We’re coming up slowly on the one-year mark of the COVID pandemic and the start of the economic downturn and hospitality unemployment is still at 16.7%.
Many people, especially hospitality workers have found themselves furloughed or unemployed for months, and although we’re seeing some progress in employment numbers, it will take some time to return to pre-COVID levels. Many people are currently experiencing long-term unemployment.
What Is Long-Term Unemployment?
Long-term unemployment is categorized by the Bureau of Labor Statistics as unemployed workers who have been unemployed for 27 continuous weeks or more. If you have been unemployed since July, then you have been facing long-term unemployment.
According to the latest BLS unemployment report, there were 4 million long-term unemployed filers, which is 2.8 million higher than it was in February 2020. They accounted for 37.1% of the total people unemployed in December 2020.
The highest we’ve seen long-term unemployment was during the 2008 recession, were long-term unemployed workers made up 46% of the unemployment rate, which occurred during the second quarter of 2010.
What Causes Long-Term Unemployment?
The main causes normally of long-term unemployment are cyclical unemployment and structural unemployment.
Cyclical unemployment is a downturn in the business cycle, which typically means a recession. Normally, a recession lasts around 18 months, and when the business cycle re-enters the expansionary phase, rehiring happens.
Structural unemployment is when there is a mismatch between the jobs available and the skills of those unemployed. It occurs when an underlying shift in the economy makes it difficult for people to find jobs. For example, if a robot is able to replace manufacturing workers, then those workers will then need to have or learn computer operating skills in order to keep their jobs.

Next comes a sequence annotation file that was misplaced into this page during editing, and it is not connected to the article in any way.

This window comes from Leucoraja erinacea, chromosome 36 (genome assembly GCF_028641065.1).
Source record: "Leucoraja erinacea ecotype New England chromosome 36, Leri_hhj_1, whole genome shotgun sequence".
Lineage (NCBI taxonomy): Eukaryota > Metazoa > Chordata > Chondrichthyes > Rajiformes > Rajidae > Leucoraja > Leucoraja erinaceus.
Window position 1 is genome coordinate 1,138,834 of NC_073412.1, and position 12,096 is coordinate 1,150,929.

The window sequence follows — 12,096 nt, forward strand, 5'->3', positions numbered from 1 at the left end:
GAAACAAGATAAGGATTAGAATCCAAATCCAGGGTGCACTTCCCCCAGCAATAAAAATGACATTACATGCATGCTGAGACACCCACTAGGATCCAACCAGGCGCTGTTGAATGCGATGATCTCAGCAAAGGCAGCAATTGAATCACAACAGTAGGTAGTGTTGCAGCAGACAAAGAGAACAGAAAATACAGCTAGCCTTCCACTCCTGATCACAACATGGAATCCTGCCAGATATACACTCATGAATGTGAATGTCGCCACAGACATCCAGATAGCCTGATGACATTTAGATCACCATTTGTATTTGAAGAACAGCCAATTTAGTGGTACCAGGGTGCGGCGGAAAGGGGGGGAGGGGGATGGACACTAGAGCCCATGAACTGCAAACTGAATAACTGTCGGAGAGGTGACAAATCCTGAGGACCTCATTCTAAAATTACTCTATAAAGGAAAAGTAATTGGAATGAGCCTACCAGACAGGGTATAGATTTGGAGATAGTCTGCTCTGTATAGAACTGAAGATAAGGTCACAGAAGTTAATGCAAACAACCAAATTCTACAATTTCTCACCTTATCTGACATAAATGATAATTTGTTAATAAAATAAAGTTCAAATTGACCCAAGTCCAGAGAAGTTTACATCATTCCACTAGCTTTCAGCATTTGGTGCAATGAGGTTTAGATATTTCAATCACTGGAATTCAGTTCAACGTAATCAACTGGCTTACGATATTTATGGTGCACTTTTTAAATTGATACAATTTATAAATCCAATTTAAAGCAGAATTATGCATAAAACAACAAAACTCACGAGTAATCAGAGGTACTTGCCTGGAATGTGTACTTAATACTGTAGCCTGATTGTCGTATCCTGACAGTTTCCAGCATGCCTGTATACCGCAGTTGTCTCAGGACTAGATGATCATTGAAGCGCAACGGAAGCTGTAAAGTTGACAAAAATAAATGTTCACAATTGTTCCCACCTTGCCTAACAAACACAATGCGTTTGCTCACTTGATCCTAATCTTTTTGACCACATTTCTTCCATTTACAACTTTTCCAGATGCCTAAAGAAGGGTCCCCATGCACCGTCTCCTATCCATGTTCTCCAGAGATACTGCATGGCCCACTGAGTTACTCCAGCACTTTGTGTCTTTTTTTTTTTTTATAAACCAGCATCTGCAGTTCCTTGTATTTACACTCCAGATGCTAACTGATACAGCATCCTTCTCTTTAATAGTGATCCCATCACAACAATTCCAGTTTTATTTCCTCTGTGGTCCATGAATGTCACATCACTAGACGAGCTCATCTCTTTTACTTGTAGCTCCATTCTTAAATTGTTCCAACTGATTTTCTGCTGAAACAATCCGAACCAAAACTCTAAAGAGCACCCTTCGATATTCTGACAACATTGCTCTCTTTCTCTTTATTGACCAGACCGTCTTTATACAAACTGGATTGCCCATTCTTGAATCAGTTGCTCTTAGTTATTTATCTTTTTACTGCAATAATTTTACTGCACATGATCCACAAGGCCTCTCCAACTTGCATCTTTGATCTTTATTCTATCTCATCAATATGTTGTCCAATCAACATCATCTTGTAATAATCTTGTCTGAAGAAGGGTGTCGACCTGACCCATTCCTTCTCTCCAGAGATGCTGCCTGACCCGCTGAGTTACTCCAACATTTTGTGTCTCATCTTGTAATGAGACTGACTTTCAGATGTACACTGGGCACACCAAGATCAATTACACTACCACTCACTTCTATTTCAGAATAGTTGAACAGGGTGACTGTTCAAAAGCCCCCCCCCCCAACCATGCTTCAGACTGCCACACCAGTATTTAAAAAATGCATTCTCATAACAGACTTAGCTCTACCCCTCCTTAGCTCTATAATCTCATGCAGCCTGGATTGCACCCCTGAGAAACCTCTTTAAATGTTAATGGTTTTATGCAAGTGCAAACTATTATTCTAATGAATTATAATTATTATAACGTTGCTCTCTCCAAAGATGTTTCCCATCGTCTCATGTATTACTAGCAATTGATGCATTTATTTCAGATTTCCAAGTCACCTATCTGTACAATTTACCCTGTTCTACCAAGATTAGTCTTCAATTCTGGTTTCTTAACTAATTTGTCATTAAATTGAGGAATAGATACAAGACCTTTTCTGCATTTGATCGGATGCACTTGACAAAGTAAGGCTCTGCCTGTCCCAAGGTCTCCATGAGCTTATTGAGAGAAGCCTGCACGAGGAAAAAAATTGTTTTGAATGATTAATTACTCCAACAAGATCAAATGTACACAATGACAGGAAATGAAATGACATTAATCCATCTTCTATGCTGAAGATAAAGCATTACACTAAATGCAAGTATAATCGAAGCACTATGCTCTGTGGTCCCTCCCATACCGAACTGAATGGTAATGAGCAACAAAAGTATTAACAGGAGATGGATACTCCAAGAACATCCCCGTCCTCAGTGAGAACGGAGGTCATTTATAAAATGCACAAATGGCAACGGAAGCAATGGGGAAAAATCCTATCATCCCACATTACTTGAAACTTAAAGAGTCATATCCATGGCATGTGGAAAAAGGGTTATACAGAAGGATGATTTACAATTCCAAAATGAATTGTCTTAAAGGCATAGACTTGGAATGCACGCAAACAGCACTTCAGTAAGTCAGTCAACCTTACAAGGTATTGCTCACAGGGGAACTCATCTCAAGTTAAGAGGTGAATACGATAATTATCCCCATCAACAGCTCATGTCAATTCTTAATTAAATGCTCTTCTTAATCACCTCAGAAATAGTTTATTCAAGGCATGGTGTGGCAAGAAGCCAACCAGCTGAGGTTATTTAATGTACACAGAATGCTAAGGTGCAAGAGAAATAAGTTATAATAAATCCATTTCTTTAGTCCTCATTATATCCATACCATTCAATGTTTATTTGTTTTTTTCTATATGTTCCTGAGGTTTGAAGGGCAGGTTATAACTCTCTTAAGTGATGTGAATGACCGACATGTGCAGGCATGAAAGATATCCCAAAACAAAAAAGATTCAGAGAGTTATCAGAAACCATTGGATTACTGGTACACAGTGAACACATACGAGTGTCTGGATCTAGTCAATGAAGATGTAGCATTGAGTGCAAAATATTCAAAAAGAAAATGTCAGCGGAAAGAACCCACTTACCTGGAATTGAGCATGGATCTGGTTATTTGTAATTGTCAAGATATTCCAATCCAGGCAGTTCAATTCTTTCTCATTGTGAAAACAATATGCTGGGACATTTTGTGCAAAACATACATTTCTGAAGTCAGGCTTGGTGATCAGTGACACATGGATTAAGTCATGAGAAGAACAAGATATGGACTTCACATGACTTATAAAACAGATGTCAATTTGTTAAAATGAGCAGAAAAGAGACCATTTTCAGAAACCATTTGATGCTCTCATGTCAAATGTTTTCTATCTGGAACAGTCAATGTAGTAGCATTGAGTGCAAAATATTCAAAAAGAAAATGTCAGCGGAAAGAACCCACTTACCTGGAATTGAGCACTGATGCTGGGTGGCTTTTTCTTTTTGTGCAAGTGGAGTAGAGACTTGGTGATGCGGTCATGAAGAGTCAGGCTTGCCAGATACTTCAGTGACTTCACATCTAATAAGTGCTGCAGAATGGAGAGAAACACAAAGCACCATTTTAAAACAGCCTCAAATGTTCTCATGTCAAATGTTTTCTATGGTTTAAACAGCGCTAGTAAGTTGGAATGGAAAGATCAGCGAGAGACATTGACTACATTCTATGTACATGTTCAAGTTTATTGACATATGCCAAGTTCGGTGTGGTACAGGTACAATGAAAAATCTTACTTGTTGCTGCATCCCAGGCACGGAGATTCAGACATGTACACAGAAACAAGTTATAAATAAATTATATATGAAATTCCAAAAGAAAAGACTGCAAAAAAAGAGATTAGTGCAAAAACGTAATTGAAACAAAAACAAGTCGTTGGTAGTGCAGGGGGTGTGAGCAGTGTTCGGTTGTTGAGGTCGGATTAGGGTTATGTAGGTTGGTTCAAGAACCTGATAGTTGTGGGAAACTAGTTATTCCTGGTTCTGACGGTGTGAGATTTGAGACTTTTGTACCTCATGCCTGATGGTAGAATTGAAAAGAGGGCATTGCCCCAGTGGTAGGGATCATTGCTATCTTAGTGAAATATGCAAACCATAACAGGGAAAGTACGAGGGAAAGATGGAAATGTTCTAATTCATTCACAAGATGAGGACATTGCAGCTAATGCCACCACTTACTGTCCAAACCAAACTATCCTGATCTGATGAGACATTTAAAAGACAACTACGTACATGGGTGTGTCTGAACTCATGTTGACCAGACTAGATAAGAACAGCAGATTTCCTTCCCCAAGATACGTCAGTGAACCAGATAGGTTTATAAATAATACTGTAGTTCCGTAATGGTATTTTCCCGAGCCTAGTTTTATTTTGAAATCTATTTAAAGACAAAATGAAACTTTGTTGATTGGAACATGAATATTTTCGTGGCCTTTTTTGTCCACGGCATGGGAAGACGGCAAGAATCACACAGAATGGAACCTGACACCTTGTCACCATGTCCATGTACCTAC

Unemployment by the Demographics
Those who are currently most affected by long-term unemployment according to the latest BLS unemployment report are:
Overall unemployment has also greatly impacted those who are 20-24 years old, with currently 11.2% unemployment. Mature workers, 55 and older, are also facing a high unemployment rate, 6%. The duration of unemployment for mature workers also exceeds the length of unemployment for mid-career employees since 1973, according to Schwartz Center for Economic Policy Analysis. Many are finding themselves unemployed for 6 months or longer.
Long-Term Unemployment Challenges
The current job market is anything but typical. Normally when you are unemployed it’s already difficult to get employed, but currently those unemployed are also dealing with less open job opportunities and more competition with such a large candidate pool.
The New York Fed’s Liberty Street Economics 2017 Survey of Consumer Expectations found that even though unemployed workers search about 7 times as hard as employed workers for new job opportunities, they only get about twice the number of offers as employed workers.
Resources for Long-Term Unemployed Workers
As we wait for COVID-19 to be controlled for traveling and bookings to return to pre-COVID levels for the hospitality industry to being rehiring in larger waves, there are resources available to help those who are unemployed.
- Extended unemployment benefits: there have been a few extensions to the additional unemployment benefits throughout 2020. Currently, the extended benefits are giving an additional $300 for up to 50 weeks which expires on March 14th. The Biden administration also has additional unemployment benefits in their stimulus proposal.
(Make sure to check your specific states unemployment benefits programs)
- For unemployed persons 55 or older who have a family income of no more than 125% of the federal income level, there is the Senior Community Service Employment Program (SCSEP) to help provide training for unemployed workers.
- Hcareers is also continuously adding new job opportunities of varying experience levels, departments, and needed skill sets across the United States. There are a
- Here are some tips to help you stay motivated during your job search: 4 Ways to Overcome Job Search Demotivation and How to Stay Motivated During Your Job Search
Most importantly, although right now everything seems extremely uncertain and difficult, the hospitality industry will come back strong and they will need to rehire a lot of talent when traveling and bookings resume. Don’t give up on the industry and your job search!